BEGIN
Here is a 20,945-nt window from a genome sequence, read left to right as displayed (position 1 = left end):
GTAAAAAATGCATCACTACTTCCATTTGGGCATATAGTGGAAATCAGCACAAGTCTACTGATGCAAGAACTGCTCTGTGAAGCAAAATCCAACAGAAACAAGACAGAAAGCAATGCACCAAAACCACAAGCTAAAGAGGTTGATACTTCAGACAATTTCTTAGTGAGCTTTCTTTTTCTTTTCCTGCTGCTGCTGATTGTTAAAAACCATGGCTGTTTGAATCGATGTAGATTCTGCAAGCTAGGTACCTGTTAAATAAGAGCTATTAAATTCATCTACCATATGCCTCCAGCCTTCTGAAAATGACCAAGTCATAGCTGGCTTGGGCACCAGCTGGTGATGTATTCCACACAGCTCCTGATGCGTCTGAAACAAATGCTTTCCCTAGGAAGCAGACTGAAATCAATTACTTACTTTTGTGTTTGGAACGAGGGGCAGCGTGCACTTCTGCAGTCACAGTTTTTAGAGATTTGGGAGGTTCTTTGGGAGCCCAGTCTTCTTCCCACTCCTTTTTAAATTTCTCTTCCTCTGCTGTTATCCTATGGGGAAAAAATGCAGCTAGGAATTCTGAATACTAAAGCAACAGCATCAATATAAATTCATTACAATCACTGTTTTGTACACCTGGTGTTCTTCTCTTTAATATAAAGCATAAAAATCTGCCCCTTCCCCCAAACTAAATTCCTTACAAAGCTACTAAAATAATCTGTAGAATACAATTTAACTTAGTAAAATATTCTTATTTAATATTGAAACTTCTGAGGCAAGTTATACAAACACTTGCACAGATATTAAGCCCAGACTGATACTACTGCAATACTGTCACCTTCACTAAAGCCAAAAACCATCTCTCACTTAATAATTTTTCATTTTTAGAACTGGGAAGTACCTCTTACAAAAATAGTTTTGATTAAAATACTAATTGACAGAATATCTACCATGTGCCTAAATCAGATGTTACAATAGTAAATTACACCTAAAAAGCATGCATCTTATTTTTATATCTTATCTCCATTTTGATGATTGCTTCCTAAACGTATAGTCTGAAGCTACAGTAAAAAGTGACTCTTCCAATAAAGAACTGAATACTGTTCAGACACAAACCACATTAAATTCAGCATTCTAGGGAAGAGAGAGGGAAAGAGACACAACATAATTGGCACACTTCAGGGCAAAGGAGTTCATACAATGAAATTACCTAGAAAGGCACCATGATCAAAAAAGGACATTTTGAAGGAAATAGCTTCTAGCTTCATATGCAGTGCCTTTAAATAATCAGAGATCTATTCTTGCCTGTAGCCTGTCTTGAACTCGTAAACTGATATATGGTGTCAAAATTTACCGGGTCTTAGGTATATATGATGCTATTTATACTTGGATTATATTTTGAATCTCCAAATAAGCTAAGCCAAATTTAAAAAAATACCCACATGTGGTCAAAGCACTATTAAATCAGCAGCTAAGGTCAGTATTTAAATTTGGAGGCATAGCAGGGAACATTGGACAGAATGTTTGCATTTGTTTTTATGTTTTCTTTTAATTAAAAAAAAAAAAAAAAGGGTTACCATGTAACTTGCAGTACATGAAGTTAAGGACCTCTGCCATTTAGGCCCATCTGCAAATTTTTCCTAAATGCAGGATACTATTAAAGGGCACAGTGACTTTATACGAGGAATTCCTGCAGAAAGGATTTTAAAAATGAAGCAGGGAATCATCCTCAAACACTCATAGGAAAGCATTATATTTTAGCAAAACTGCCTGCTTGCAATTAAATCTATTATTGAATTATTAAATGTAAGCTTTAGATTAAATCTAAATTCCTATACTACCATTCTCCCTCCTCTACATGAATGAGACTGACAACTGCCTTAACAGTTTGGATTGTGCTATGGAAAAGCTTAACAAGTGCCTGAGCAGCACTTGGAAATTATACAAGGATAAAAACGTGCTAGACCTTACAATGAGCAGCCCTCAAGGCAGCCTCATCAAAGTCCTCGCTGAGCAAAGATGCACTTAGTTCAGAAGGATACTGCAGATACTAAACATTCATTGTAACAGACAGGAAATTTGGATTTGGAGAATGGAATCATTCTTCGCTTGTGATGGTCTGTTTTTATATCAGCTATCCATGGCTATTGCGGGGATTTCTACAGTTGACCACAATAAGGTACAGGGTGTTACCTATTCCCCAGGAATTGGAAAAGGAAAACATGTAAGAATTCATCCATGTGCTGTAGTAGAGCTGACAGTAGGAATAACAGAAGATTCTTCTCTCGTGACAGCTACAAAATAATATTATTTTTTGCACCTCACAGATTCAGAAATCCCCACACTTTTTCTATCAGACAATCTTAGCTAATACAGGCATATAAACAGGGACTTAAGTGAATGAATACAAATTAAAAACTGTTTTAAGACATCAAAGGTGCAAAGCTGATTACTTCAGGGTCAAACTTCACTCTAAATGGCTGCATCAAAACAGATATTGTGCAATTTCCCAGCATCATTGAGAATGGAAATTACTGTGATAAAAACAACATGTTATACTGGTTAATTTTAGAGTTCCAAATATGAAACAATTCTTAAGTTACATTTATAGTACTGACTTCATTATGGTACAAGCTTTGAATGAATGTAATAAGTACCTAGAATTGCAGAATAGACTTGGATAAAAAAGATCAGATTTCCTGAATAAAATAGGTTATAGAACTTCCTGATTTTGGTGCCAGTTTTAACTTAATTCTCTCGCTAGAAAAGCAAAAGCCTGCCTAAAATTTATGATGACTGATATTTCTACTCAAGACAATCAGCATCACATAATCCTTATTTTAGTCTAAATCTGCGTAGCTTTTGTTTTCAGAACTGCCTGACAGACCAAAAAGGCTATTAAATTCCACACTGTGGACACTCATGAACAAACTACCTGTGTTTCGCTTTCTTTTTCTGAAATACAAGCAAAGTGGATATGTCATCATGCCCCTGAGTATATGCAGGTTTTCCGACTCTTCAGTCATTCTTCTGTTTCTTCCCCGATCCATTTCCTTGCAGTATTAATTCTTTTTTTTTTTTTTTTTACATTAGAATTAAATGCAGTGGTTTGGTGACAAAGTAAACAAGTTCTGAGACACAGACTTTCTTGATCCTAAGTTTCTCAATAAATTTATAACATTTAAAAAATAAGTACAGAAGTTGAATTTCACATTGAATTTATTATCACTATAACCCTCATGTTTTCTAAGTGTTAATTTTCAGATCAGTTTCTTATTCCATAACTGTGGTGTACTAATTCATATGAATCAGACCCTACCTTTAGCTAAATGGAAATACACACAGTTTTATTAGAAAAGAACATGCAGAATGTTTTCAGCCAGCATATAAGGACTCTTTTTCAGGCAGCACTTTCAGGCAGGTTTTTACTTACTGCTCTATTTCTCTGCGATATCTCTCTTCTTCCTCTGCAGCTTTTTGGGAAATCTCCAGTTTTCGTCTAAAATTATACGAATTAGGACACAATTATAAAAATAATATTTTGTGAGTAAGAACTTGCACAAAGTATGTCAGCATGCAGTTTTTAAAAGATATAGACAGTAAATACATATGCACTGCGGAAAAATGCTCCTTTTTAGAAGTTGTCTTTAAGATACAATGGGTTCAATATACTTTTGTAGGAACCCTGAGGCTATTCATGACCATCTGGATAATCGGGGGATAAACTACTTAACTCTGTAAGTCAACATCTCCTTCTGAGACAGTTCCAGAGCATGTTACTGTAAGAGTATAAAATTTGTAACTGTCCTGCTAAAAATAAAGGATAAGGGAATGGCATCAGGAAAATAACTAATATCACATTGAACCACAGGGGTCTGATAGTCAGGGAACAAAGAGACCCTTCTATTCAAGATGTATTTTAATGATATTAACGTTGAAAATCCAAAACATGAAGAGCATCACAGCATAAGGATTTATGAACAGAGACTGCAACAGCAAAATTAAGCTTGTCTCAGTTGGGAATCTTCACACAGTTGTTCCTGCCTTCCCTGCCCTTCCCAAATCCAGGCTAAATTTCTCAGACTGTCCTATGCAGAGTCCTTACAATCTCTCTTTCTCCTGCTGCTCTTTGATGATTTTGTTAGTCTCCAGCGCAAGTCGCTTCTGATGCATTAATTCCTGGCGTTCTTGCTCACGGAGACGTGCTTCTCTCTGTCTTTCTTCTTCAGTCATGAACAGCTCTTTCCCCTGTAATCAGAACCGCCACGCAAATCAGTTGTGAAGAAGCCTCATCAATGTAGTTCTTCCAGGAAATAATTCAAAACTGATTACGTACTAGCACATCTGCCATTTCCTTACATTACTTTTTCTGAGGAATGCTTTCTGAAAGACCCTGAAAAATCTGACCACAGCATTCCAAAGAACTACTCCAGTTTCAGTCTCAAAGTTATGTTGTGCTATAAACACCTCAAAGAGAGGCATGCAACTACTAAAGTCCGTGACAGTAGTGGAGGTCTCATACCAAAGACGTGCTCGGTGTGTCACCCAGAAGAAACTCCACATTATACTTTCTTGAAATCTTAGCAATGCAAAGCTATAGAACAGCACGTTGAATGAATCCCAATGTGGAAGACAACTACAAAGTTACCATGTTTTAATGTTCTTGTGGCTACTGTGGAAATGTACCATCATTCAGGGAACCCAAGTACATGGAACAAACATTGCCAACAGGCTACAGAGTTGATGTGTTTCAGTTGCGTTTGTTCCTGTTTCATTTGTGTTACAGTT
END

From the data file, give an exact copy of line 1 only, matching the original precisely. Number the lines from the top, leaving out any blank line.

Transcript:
Here is a 20,945-nt window from a genome sequence, read left to right as displayed (position 1 = left end):